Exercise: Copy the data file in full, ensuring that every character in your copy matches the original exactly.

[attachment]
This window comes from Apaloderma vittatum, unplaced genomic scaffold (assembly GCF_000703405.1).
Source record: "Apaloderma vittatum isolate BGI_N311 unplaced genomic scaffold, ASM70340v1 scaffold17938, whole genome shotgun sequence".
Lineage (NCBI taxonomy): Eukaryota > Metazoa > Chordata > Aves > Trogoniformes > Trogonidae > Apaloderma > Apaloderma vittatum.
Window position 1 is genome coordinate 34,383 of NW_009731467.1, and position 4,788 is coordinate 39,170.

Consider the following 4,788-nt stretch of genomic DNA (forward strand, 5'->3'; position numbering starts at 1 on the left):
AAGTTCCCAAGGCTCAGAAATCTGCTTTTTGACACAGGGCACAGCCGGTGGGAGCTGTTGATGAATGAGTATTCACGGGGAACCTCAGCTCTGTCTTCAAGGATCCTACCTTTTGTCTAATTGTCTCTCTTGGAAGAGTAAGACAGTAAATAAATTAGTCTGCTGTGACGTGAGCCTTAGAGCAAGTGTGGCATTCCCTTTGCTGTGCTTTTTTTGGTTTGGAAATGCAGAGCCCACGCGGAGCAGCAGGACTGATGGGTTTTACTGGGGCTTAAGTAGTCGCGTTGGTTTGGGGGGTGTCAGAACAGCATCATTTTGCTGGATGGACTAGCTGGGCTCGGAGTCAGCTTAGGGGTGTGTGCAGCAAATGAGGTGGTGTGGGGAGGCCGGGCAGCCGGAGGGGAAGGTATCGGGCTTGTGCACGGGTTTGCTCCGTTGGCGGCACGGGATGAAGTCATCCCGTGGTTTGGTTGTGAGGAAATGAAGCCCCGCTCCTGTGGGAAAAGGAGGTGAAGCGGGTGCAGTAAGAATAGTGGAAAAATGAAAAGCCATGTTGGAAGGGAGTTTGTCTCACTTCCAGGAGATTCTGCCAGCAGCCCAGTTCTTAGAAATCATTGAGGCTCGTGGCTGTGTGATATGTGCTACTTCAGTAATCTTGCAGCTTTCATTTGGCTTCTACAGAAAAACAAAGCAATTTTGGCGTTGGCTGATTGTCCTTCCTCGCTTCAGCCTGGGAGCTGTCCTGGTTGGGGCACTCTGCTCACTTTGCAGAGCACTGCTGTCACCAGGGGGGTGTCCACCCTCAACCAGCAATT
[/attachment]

This window comes from Apaloderma vittatum, unplaced genomic scaffold (assembly GCF_000703405.1).
Source record: "Apaloderma vittatum isolate BGI_N311 unplaced genomic scaffold, ASM70340v1 scaffold17938, whole genome shotgun sequence".
Lineage (NCBI taxonomy): Eukaryota > Metazoa > Chordata > Aves > Trogoniformes > Trogonidae > Apaloderma > Apaloderma vittatum.
Window position 1 is genome coordinate 34,383 of NW_009731467.1, and position 4,788 is coordinate 39,170.

Consider the following 4,788-nt stretch of genomic DNA (forward strand, 5'->3'; position numbering starts at 1 on the left):
AAGTTCCCAAGGCTCAGAAATCTGCTTTTTGACACAGGGCACAGCCGGTGGGAGCTGTTGATGAATGAGTATTCACGGGGAACCTCAGCTCTGTCTTCAAGGATCCTACCTTTTGTCTAATTGTCTCTCTTGGAAGAGTAAGACAGTAAATAAATTAGTCTGCTGTGACGTGAGCCTTAGAGCAAGTGTGGCATTCCCTTTGCTGTGCTTTTTTTGGTTTGGAAATGCAGAGCCCACGCGGAGCAGCAGGACTGATGGGTTTTACTGGGGCTTAAGTAGTCGCGTTGGTTTGGGGGGTGTCAGAACAGCATCATTTTGCTGGATGGACTAGCTGGGCTCGGAGTCAGCTTAGGGGTGTGTGCAGCAAATGAGGTGGTGTGGGGAGGCCGGGCAGCCGGAGGGGAAGGTATCGGGCTTGTGCACGGGTTTGCTCCGTTGGCGGCACGGGATGAAGTCATCCCGTGGTTTGGTTGTGAGGAAATGAAGCCCCGCTCCTGTGGGAAAAGGAGGTGAAGCGGGTGCAGTAAGAATAGTGGAAAAATGAAAAGCCATGTTGGAAGGGAGTTTGTCTCACTTCCAGGAGATTCTGCCAGCAGCCCAGTTCTTAGAAATCATTGAGGCTCGTGGCTGTGTGATATGTGCTACTTCAGTAATCTTGCAGCTTTCATTTGGCTTCTACAGAAAAACAAAGCAATTTTGGCGTTGGCTGATTGTCCTTCCTCGCTTCAGCCTGGGAGCTGTCCTGGTTGGGGCACTCTGCTCACTTTGCAGAGCACTGCTGTCACCAGGGGGGTGTCCACCCTCAACCAGCAATT